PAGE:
March/April 2013 EBJ (Issue 76) - It began with a single golden aspen leaf. My Dad gave it to me on his return from a Colorado mule deer hunt when I was nine years old. I was fascinated by that leaf and by his stories of how they quiver and shake at the slightest breeze, making the trees look like they’re alive. I was held captive by his tales of the cold, crisp, thin air, the lonesome sound of a bull elk bugle, and by his description of the rugged and magnificent landscape. I was hooked.
I dreamed of hunting the western mountains for the next twenty plus years. I was recently married and my wonderful wife Cassie encouraged me to pursue that dream. My favorite stories in Eastmans’ were always DIY backpack hunts, and this is what I wanted—a true adventure. Mr. Webster defines adventure as "an exciting or remarkable experience.” During my hunt I would learn the true meaning of this word.
I enlisted my friend David and started planning an elk hunt. We settled on a bowhunt in a Colorado OTC unit on public land, and we would backpack in and stay with the elk. My friend Kevin Timm, owner of Seek Outside, was of tremendous help in planning our hunt.
We sweated through the dog days of a Tennessee summer, suffering in the humidity and heat, preparing our bodies for the hardship to come. The day finally arrived and we started a twenty-six-hour endurance drive from Nashville, Tennessee to southwest Colorado. We arrived at the trailhead late the next day and set up our first camp.
The next morning we packed our bags for six days in the backcountry and started climbing. We gained 1,000 feet in that first morning and realized that while light is good, ultralight is better. We were in some incredibly steep country with scattered meadows, parks, aspens flanking the lower slopes, and dark timber holding the high ground.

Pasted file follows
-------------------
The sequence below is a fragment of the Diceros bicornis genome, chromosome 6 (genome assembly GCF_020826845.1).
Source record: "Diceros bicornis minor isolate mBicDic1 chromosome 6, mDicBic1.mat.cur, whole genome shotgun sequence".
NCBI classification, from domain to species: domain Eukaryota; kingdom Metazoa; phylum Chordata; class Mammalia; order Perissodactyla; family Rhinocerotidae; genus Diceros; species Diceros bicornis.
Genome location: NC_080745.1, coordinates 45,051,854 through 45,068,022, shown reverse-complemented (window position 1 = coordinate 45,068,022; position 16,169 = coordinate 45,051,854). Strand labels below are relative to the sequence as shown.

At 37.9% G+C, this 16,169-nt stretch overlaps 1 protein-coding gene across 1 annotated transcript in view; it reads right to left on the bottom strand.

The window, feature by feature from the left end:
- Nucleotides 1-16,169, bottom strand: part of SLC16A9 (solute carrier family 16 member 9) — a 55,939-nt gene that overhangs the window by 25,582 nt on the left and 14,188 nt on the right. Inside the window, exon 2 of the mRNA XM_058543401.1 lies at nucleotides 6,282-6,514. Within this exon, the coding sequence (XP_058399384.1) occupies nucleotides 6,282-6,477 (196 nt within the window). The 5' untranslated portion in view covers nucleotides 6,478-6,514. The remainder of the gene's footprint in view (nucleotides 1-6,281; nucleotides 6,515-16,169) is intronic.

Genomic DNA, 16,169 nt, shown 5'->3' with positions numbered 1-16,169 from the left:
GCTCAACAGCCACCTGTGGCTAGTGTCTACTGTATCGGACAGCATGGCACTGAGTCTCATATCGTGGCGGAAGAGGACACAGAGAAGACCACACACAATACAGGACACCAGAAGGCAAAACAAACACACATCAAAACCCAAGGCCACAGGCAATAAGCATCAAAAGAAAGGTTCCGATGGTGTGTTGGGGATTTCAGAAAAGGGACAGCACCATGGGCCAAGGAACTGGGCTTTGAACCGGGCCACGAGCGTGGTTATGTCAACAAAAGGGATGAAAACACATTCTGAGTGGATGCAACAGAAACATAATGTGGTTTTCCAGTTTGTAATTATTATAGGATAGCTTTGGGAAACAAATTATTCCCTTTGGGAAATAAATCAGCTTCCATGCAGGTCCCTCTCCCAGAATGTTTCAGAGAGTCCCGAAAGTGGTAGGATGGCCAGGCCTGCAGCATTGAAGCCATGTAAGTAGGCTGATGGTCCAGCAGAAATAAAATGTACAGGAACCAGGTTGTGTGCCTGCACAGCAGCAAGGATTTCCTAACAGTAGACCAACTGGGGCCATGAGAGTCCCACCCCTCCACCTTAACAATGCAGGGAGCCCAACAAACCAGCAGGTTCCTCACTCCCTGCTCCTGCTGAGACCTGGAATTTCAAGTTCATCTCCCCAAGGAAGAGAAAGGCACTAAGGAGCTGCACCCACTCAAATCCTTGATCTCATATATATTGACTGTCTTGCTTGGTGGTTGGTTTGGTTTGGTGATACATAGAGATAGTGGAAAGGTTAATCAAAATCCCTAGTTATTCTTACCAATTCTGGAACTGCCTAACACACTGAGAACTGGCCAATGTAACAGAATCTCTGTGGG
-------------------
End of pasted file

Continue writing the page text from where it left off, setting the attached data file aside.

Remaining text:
We made camp the first afternoon on a dry ridge amid a lot of bull sign, but none fresher than a couple of weeks. We were low on water, so while David organized camp I dropped 500 feet of elevation, filtered nine liters of water, and hunted my way back to camp. On the way, I gave some lost cow calls in an elky-looking area and had a very confused and lovesick forkhorn mulie charge in and stop less than five yards away. He realized I was not the lonely cow he thought I was and bolted for parts unknown.
That evening David got a call from his wife that her mother had suffered a heart attack. David made the tough but correct decision to go home and be with his family. We packed out the next morning and I took him to town to start the journey back.
I needed a new plan. Honestly, the thought of going in alone was fearsome. My wife didn’t like that idea any better than I did, but this was my lifelong dream! I chose a new spot to pack into lower down and closer to water where I expected the elk to be. Fortunately, Kevin volunteered to come out and pack into the new location and spend a night or two, which eased my mind, and definitely eased my wife’s!
The spot we pitched the tent had my hopes up for hunting the area because it reeked of elk urine. After spending the night all our gear smelled like it too! Kevin had to leave early the next morning, so I ate breakfast and scouted my new area, but was soon distracted by bugling across the drainage. The bulls were not into the rut yet, so a vocal bull had my full attention. I decided to move my camp to go after him. Hit or miss, I knew I would be spiked out in the new area for the rest of my hunt, so I took the expander panel out of my Seek Outside tent and did everything else I could do to drop weight, then loaded more food, and started out.
For a full account of Nathan's adventure, go to page 18 in the March/April 2013 issue of Eastmans' Bowhunting Journal.